If you are a member of the American Mafia (Cosa Nostra for you real die hards) you may be familiar with the term “sleeping with the fishes.” It is a way of describing the fatal ending to someone who opposes the work or life of organized crime. It may or may not mean that someone is in the bottom of the lake, but it clearly means that someone is now fish food and will no longer be a rebel to gangster activity. Too many people have gotten caught up in criminal activity and considered expendable so that others could keep control and maximize the profits for the bosses. For what – money and territory? Sad.
The story of Jonah is a similar story about someone who does not obey their boss and chooses to act on his own. For Jonah it is good that his rebellion is not met with blood or death (although you might attempt to argue that he deserves it.) Jonah is given gracious redemption for his selfish action. Jonah may have deserved to sleep with the fishes forever, but he was fortunate to only hang out in their domain for 3 days and 3 nights. Can you imagine the stories he told his grandchildren about his time in the fishy dungeon?
That is how our God rolls. He exchanges his mercy for our miscues. He gives grace for our gory goof ups. He lavishes us with love when we deserve a lashing. He comes to our rescue when we ought to get ridicule and rejection. He forgives when He has every right to feature us as eternal failures. He gives up his rights to be mad so that we may accept His royal affection and acceptance.
Everything about God is impressive and attractive. As we see the glory and greatness of our God, we see the sin and shame of our souls. It is the brightness of His holiness that so clearly portrays the tarnish of our soul. The most common reaction of humanity is to rebel, to run, to act righteously indignant believing that God will give in to our will. In the end we find that God is not interested in changing His nature or plan, He wants to change us.
Jonah did not want to be or do what God wanted him to be and do – so he ran. Jonah brings great chaos into the world of innocent sailors by acting in disobedience to God’s call – so he hides. Jonah gives up on himself and convinces others to be a part of his end of life – so he quits. Jonah tumbles into the deep and unknown without direction, purpose, or care. Jonah went to sleep with the fishes,
But God was there too.
At the end of the world and the end of himself, Jonah meets God. And he can’t get away. He is there alone with the one who created him and called him to be a prophet. Instead of getting the guilt trip or “I told you so,” Jonah gets God. He didn’t deserve it, but he got Him anyway. Jonah got what he didn’t deserve from God by doing…wait for it…nothing! He just turned away from himself (easy to do in the belly of a whale) and turned into God.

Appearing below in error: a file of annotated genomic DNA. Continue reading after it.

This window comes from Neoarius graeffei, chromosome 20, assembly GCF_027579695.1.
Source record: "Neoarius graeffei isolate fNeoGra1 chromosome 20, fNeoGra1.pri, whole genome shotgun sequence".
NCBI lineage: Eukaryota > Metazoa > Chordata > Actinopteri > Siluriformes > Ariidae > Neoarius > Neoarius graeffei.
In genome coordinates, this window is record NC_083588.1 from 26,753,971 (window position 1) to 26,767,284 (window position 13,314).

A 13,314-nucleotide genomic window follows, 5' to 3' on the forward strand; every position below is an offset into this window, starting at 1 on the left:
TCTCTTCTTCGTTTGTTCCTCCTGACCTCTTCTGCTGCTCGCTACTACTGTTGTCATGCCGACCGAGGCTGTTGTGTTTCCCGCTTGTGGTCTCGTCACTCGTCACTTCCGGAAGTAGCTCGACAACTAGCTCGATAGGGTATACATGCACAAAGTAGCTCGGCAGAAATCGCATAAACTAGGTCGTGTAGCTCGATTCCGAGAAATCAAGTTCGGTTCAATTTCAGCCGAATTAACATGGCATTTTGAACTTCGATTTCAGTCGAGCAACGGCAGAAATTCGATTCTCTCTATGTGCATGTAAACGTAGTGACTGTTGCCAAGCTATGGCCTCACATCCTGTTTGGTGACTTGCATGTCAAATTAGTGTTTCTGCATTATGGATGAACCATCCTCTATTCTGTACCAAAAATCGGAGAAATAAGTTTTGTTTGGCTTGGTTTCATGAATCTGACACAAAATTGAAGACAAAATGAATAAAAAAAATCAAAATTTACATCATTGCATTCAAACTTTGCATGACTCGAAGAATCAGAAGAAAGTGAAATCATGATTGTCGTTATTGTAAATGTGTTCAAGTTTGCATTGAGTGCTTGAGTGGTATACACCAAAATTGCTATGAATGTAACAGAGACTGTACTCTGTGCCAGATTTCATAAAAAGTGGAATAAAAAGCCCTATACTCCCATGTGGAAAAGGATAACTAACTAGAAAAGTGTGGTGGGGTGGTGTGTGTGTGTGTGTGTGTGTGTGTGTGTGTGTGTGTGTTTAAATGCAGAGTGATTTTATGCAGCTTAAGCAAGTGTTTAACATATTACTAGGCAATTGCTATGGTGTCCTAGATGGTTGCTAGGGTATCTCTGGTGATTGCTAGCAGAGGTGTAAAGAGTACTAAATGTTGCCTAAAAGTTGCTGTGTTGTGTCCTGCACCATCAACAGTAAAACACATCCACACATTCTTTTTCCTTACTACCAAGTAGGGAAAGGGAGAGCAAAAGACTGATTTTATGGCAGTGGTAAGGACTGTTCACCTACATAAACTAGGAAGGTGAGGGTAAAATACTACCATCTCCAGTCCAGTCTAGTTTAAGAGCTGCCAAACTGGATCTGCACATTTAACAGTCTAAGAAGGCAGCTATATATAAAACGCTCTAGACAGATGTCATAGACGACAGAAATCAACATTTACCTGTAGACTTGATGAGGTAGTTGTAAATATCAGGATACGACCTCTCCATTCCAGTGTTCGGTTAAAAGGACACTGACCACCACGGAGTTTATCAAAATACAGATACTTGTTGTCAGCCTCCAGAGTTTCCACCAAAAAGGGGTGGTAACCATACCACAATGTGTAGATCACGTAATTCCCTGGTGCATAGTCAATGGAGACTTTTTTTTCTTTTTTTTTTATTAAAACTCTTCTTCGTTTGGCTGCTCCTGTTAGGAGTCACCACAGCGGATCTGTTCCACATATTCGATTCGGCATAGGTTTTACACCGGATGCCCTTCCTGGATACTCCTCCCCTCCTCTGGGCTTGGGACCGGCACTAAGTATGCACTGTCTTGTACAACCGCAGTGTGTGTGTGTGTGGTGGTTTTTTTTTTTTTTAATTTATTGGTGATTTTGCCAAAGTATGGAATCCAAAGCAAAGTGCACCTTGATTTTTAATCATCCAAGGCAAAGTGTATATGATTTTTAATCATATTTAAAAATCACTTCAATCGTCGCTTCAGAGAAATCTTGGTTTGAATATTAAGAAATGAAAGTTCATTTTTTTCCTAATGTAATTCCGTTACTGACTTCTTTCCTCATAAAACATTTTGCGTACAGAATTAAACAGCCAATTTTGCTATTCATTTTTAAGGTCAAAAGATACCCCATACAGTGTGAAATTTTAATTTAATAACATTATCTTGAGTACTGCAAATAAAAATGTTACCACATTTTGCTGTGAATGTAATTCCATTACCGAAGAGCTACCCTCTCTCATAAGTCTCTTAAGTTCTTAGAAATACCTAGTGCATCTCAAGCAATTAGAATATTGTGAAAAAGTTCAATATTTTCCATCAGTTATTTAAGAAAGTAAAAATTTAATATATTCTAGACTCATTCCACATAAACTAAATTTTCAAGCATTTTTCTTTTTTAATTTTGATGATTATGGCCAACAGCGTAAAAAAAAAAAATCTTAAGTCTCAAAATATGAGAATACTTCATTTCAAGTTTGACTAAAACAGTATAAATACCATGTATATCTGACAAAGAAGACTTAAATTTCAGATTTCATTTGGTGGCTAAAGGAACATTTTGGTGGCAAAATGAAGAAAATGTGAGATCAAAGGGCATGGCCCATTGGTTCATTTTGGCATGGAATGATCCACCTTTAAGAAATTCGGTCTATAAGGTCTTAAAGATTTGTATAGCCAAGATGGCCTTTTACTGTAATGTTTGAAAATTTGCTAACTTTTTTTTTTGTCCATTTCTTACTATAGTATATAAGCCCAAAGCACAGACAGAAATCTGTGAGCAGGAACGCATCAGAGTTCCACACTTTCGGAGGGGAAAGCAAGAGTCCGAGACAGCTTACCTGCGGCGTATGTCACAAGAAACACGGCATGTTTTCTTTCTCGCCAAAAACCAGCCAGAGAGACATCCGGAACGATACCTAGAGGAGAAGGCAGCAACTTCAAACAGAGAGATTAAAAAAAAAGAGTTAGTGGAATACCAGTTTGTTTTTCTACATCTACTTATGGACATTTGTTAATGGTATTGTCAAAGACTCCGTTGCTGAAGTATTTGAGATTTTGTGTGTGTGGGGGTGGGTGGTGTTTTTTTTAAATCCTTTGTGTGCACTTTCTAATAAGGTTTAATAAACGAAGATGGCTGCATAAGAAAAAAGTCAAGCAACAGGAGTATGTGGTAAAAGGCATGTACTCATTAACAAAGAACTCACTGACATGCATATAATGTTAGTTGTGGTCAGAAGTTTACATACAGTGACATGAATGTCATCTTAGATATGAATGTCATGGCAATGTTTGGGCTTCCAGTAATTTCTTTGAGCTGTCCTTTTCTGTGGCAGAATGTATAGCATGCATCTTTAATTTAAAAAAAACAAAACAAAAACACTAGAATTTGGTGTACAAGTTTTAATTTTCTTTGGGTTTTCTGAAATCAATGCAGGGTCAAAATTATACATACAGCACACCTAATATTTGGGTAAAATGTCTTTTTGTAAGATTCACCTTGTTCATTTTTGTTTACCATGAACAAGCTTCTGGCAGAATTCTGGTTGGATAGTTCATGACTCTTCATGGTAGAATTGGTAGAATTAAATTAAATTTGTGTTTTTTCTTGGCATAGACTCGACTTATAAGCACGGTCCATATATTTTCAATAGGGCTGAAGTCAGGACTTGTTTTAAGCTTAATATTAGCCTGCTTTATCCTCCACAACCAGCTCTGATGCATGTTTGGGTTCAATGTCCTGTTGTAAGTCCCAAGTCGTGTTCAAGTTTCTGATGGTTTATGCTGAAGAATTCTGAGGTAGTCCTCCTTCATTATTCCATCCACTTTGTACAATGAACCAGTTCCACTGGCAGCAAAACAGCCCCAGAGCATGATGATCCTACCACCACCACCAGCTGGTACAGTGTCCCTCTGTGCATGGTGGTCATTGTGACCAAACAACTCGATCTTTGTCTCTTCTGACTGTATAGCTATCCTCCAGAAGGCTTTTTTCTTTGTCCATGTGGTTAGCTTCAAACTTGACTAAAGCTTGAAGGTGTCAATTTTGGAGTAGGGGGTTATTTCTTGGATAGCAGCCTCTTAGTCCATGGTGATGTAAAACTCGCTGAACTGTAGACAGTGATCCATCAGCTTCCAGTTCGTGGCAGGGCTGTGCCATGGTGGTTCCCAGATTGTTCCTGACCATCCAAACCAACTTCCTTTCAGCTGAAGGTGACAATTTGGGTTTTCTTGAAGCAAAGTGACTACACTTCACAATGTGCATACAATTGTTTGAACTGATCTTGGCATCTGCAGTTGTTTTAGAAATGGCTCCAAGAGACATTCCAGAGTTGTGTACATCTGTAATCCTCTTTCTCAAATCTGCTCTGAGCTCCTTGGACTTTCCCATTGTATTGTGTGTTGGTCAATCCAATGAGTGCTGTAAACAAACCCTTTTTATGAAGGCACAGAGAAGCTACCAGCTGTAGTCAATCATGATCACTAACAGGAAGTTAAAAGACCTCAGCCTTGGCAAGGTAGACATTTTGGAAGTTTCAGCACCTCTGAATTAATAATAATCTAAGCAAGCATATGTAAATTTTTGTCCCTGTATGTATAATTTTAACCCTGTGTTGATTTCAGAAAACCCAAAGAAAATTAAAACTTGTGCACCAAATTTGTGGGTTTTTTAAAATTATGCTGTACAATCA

And the rest is history.
He found dry land. He found his preaching voice. He finds favor with God and with the people of Nineveh. He finds his place in the story of God. When he should have slept with the fishes forever, he gets an audience with the one true God.
And you can too…
Jonah 3 – Then the word of the Lord came to Jonah the second time, saying, “Arise, go to Nineveh, that great city, and call out against it the message that I tell you.” So Jonah arose and went to Nineveh, according to the word of the Lord. Now Nineveh was an exceedingly great city, three days’ journey in breadth. Jonah began to go into the city, going a day’s journey. And he called out, “Yet forty days, and Nineveh shall be overthrown!” And the people of Nineveh believed God. They called for a fast and put on sackcloth, from the greatest of them to the least of them.
The word reached the king of Nineveh, and he arose from his throne, removed his robe, covered himself with sackcloth, and sat in ashes. And he issued a proclamation and published through Nineveh, “By the decree of the king and his nobles: Let neither man nor beast, herd nor flock, taste anything. Let them not feed or drink water, but let man and beast be covered with sackcloth, and let them call out mightily to God. Let everyone turn from his evil way and from the violence that is in his hands. Who knows? God may turn and relent and turn from his fierce anger, so that we may not perish.”
When God saw what they did, how they turned from their evil way, God relented of the disaster that he had said he would do to them, and he did not do it.
For September 21, 2014 / Proper 21